Much hoped for boost to PC sales from the launch of the new operating system has thus far failed to materialize.
According to NPD, since the launch date, Windows 8 has captured about 58 percent of Windows computing device unit sales. In the like four-week period after the launch of Windows 7 in 2009, Windows 7 made up 83 percent of Windows computing device sales, according to the firm.
NPD said Windows 8 tablet sales have been "almost non-existent," representing less than 1 percent of all Windows 8 device sales to date.
According to Baker, a less than stellar back-to-school PC sales left a lot of inventory in the channel, which had a real impact on the initial sell-through rates for Windows 8 PCs.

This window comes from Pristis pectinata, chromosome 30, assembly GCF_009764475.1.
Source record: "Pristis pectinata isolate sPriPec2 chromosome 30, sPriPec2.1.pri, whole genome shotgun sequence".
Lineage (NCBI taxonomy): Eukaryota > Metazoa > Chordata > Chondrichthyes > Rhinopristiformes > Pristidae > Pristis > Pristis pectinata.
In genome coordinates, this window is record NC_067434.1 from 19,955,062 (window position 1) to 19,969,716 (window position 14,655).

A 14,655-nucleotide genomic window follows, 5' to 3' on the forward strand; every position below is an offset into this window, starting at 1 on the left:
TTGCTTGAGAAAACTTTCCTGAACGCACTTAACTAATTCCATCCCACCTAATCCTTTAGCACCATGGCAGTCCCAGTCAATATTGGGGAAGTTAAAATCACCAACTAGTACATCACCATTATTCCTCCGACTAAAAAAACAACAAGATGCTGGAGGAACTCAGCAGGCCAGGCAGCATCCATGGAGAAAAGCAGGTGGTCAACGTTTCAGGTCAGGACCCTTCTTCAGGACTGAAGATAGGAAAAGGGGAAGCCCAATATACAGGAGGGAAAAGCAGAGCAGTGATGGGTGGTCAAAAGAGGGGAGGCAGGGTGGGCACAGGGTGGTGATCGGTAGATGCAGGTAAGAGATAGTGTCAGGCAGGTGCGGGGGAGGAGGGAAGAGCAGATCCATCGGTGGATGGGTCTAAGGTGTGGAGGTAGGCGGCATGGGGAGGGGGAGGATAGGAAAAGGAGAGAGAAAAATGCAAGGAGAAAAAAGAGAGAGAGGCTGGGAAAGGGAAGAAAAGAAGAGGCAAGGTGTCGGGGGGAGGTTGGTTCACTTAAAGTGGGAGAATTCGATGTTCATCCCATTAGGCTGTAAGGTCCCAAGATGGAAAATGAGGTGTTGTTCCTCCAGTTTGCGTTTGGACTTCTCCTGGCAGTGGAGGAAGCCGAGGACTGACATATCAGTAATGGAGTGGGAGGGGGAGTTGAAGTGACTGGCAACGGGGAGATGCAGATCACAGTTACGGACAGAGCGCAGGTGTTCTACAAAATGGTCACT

"The strong performance of Windows 8 notebooks with touchscreens—where Windows 8 truly shines—offers some reason for optimism," Baker said. "These products accounted for 6 percent of Windows 8 notebook sales at an average price of $867, helping to re-establish a premium segment to the Windows consumer notebook market."
According to NPD, average selling prices of Windows computing devices have jumped significantly this year, up to $477 from $433 last year. Windows 8 notebooks boast an ASP nearly $80 higher than comparable Windows notebooks last year, while Windows 8 desktop ASPs are up nearly 10 percent, according to NPD.
But while Microsoft and PC OEMs might take some solace from the increased ASPs, the cost of the systems is part of the problem. Those who want a Windows 8 PC may be willing to shell out a little more for it, but for those consumers trying to choose between a Windows 8 PC and a $200 Android tablet, it only makes the decision easier.